Between the failed experiment and the general issue of ethics, this controversial discovery has arisen many questions that caused a huge amount of controversy within the scientific community. In November 2016, another group of Chinese scientists became the first to use CRISPR-Cas9 on an adult human, injecting a lung cancer sufferer with the patient’s immune cells modified by CRISPR to theoretically help the patient’s body fight back against cancer, which was successful.
Then, in a study published in August 2018, scientists successfully ‘edited’ human embryos, removing the portion of DNA that can lead to hereditary heart disease. While it is one thing to be able to remove the DNA that could lead to life-threatening diseases, there are genuine ethical concerns at play here.
Firstly, this is still a relatively new engineering technique. One that does not guarantee success every time. Even if the process of tampering with the embryos worked flawlessly, there is no telling what side-effects might occur later on during a person’s life.
Even though no one can argue the benefits of being able to prevent viruses and diseases from within a human embryo, this is a double-edged sword. For example, if a scientist can identify the gene that causes breast cancer, they could potentially change anything about a person. That means people could literally make superhumans. They’d be able to program their children to be smarter, faster, or have preferred features.
This is essentially forcing evolution. Even if people accept this is something we have the potential to do, it does not change the fact that it isn’t something we should. CRISPR-Cas9 will likely become heavily commercialized, meaning the procedure itself would be cheap, but only the wealthy would be able to afford the hefty price it would cost to genetically modify their offspring and thus increasing the disparity between the wealthy and the middle and lower classes. We have already seen other methods used to determine things such as gender. A perfect example is Chrissy Teigan and John Legend choosing the gender of their child (a girl) through in vitro or IVF. The method was originally used to screen for genetic disorders, but a result of modern IVF is learning the gender of the embryos. According to Jeffrey Steinberg, M.D., a leading IVF specialist, there is a growing number of couples—some 70 percent of the patients in Steinberg’s practice—who use IVF specifically so that they can choose a son or a daughter.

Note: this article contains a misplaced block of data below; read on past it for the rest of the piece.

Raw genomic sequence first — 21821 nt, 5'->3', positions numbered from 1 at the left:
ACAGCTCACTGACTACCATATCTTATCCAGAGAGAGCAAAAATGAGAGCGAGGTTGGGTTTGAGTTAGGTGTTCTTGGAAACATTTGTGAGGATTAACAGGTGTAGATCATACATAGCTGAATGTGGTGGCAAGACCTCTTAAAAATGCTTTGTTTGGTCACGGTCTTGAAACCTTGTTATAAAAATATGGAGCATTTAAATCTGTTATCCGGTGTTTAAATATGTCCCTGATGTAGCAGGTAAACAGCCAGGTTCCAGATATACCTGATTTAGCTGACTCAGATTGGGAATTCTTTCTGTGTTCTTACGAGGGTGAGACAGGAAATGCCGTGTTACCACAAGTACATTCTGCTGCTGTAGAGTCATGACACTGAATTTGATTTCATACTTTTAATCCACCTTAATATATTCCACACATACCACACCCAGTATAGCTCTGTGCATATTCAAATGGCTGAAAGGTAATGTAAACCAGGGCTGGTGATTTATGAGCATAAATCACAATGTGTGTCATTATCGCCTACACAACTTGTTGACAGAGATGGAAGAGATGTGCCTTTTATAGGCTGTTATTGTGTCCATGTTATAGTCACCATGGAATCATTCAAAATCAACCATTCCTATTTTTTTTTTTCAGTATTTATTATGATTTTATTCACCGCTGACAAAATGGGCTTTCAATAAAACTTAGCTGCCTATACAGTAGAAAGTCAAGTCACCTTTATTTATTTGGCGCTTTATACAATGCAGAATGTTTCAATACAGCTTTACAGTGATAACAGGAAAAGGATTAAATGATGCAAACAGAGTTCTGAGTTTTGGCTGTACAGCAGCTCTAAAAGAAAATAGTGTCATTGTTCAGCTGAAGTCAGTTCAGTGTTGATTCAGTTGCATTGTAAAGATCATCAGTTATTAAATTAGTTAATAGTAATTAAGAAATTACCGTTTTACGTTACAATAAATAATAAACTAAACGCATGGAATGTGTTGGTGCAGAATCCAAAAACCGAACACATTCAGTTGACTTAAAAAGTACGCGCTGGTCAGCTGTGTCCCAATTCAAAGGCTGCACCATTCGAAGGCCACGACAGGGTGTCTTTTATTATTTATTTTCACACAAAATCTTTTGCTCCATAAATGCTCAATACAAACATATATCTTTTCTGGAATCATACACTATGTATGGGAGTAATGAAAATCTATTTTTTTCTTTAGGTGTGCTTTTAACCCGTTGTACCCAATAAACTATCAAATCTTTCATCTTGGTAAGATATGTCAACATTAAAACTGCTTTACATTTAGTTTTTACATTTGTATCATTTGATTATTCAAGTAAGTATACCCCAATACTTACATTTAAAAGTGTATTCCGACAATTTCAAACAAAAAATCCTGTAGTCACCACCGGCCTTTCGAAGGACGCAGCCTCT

If we are already seeing a trend with the specific selection of gender by couples, it is highly likely that the same thing would be in store for CRISPR. This is going too far. As fascinating as this opportunity seems, it doesn’t mean it should be seized. It’s better to listen to the group of American scientists who have told us to stay away from manipulating these kinds of things, and just let our future generations be-at least in terms of any personal preferences people have.